Joneses are parade grand marshalsPublished 12:00am Friday, July 4, 2014
The Daughters of the American Revolution perhaps could not have found two more patriotic people to serve as grand marshals of today’s Fourth of July parade in Andalusia than Fletcher and Jean Jones.
Both trace their ancestors to pre-Revolutionary War days. And both say their early lives were greatly influenced by World War II.
“I was a real volunteer,” Jones recalled. “I wanted to go. I told my daddy, ‘I want to get in this thing before the big fight is over.’ ”
He was only 17 at the time, and his father said, “No,” adding that having one son in the war effort was enough.
But Jones prevailed upon his mother, who agreed to take him to the Post Office to sign up. He couldn’t become a Marine like his older brother because they required permission from both parents; but the Navy would take him with only his mother’s blessing. So Fletcher Jones became a sailor.
After basic training in Great Lakes, Ill., Jones and other brand-new sailors were shipped west by train. In San Francisco, they waited for a convoy, then sailed under the Golden Gate Bridge and out to the Pacific.
Engine trouble slowed his ship down, and might have saved his life.
“We missed the Battle of Iwo Jima by about two weeks,” Jones recalled.
Jones said his ship went from traveling with a convoy to being escorted only by two smaller boats.
“We were all real worried,” he said. “Then we saw a periscope come up.”
The sailors had been unaware they were being escorted by submarine into the Marshall Islands.
From the Marshall Islands, the young sailors boarded LSTs (landing ship tanks).
“And off we go,” he said. “We were in a real convoy. The Navy was everywhere.”
They were approaching Japan, as America built up her presence in the Pacific with plans for an invasion of Japan.
Once the U.S. had taken Iwo Jima, young Jones and his fellow sailors went to work to prepare an airfield for the Navy and Marines.
Jones later learned that in the Battle for Iwo Jima, which America wanted as a staging ground for troops, his older brother was one of five Marines left standing.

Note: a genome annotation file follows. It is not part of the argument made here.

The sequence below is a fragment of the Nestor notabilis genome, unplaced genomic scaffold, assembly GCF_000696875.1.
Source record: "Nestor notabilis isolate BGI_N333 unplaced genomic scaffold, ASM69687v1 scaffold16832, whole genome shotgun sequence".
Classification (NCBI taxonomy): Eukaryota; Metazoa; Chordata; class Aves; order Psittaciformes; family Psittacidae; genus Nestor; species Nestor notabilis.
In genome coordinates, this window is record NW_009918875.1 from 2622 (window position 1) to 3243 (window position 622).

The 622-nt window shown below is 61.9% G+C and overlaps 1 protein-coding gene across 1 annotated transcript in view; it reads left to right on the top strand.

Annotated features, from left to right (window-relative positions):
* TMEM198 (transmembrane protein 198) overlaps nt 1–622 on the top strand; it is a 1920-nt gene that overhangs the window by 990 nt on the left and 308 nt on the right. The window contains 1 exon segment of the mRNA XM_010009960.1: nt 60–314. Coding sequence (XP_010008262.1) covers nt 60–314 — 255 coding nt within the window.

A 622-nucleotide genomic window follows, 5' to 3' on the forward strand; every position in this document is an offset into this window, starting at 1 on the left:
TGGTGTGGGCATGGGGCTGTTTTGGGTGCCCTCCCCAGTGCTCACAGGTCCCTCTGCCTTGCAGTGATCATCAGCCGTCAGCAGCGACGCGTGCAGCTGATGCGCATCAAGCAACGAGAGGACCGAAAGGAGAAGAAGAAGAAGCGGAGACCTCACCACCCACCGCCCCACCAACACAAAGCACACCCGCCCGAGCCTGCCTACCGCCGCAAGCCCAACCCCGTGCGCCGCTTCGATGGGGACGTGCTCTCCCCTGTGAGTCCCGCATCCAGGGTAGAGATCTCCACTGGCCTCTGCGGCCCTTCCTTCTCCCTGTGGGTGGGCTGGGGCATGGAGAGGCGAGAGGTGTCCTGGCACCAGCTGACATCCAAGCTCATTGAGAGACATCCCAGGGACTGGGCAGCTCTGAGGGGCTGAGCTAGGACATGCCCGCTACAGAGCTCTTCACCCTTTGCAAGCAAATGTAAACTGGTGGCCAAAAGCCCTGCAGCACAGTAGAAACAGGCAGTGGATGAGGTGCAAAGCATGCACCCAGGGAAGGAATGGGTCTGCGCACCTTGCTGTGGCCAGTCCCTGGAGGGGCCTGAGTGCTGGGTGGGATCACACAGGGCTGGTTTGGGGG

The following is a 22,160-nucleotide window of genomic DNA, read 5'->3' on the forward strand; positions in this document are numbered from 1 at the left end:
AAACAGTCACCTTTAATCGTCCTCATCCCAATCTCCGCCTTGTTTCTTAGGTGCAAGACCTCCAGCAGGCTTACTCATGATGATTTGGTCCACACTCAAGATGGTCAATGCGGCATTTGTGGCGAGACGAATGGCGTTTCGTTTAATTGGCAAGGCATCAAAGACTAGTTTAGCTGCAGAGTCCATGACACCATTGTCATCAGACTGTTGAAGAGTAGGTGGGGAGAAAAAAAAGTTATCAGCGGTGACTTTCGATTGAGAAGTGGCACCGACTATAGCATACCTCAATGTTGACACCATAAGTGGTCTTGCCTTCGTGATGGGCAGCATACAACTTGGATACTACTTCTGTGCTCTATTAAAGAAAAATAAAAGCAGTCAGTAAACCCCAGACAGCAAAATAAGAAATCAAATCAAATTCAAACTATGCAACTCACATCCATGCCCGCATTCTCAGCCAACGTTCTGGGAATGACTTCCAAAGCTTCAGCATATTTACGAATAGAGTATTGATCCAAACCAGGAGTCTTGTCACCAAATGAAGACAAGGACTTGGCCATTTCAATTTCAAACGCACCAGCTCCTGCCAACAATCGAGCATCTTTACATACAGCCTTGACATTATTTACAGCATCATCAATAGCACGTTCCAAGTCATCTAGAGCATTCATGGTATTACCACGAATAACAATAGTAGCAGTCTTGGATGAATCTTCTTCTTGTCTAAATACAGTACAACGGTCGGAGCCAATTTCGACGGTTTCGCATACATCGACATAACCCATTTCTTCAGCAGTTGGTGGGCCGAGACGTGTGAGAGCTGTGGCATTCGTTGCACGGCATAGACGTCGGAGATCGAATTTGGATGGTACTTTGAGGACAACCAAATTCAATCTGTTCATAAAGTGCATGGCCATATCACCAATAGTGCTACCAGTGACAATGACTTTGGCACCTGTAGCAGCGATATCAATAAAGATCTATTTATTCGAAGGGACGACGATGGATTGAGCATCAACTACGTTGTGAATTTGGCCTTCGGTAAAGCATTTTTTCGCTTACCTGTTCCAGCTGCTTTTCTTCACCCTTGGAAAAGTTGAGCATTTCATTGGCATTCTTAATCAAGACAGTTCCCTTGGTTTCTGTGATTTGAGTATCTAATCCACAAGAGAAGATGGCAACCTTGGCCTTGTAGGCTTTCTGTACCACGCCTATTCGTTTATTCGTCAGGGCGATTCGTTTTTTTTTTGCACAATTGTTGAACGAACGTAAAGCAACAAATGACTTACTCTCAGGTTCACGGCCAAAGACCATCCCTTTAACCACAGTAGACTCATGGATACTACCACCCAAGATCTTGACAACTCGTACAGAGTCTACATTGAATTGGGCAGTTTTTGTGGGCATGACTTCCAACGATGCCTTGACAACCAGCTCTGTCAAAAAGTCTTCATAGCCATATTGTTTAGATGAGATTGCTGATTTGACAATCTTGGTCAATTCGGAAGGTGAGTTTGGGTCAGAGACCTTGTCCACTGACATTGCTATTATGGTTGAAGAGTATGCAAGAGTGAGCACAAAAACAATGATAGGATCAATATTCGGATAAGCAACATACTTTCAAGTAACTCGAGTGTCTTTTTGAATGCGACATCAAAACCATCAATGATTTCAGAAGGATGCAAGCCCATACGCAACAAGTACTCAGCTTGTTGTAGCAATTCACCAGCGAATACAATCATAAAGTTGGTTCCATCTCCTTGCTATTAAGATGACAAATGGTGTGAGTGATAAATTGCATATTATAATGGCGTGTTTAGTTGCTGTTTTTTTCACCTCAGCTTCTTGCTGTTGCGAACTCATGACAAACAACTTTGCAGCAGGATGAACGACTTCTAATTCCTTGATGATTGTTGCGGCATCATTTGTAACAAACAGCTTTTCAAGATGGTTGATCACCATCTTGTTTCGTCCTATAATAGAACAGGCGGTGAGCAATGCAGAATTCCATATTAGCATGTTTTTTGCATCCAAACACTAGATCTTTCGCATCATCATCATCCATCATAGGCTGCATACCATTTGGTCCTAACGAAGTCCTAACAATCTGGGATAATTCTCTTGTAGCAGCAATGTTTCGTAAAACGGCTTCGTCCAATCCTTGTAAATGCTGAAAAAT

The war in the Pacific ended in August of 1945 when America dropped the atomic bomb.
“That was a wonderful thing for us,” he recalled. “We were getting ready to go in for the invasion of Japan. Even children had been taught to fight to the death. We had more than one million soldiers on the islands, ready to go.”
Meanwhile, in Greensboro, Ala., young Jean Bradley, like most Americans, followed the war closely.
“You have no idea how it affected us,” Mrs. Jones said. “I was in 7th grade when the war started. It was so very far away.”
Her memory of Dec. 7, 1941 – Pearl Harbor – is vivid.
“There were six of us children. Somebody must have had fever because we didn’t go to church that day. We had not had the radio on. Some friends came to play football with my brother and said ‘Isn’t it awful about them bombing Pearl Harbor.’
“My brothers came running to tell Mother and Daddy. We were all in shock,” she said. “I didn’t know what Pearl Harbor was. We were scared to death.”
Her oldest brother was drafted as a high school senior. Another brother wanted to go, but was rejected because of a hernia. Ironically, he was drafted for the Army in the Occupation of Korea. A third brother was a medic in Austria just before the European theater was over. Her oldest sister went to work in Oakwood, Tenn., where they later learned the bomb that ended the war was built.
“My brother was in the Battle of Bulge,” Mrs. Jones said. “We were waiting all of that time, just cut off from information. Mother cried all the time.”
Even with all of the uncertainty, patriotism was high.
“At Greensboro High School, every Friday, we met in auditorium and sang patriotic songs,” Mrs. Jones recalled. “What really swept the country was ‘God, Bless America.’ We were all very much caught up into the war effort.”
At the high school, she helped distribute rationing stamps for butter and red meat.
“With our family of eight, we would use up our tickets really fast,” she said. “The rest of the month, we were vegetable people. We ate what we could grow in the garden.”
In Miami, Fla., before he went off to war, young Fletcher Jones also helped had a victory garden.
Jones served an additional year after the war ended, then took advantage of the GI Bill to earn a law degree at the University of Alabama, where he met his future wife.
Even before the war, Mrs. Jones recalled that her family was taught love of country.
When her mother sang “Yankee Doodle” as she rocked a baby, Mrs. Jones said she was certain the song was about her grandfather.
“She would start, ‘Father and I went down to camp, along with Captain Gooding,’ ” Mrs. Jones recalled. “I was certain she was saying ‘Captain Goodwin,’ and that my grandpa absolutely was with George Washington.”
The Joneses both have Scotch-Irish roots, and they tell stories of ancestors who had permission from the king to operate a ferry; of ancestors who provided beef to Revolutionary War soldiers; of family members who fought in that and other American wars.
“We Americans don’t really know what a young country we are,” Mrs. Jones said.
Today, the members of the Sons and Daughters of the American Revolution will lead the parade in a decorated golf cart which their youngest grandchild, Ada Short, plans to drive.
“We have been really blessed,” Mrs. Jones said.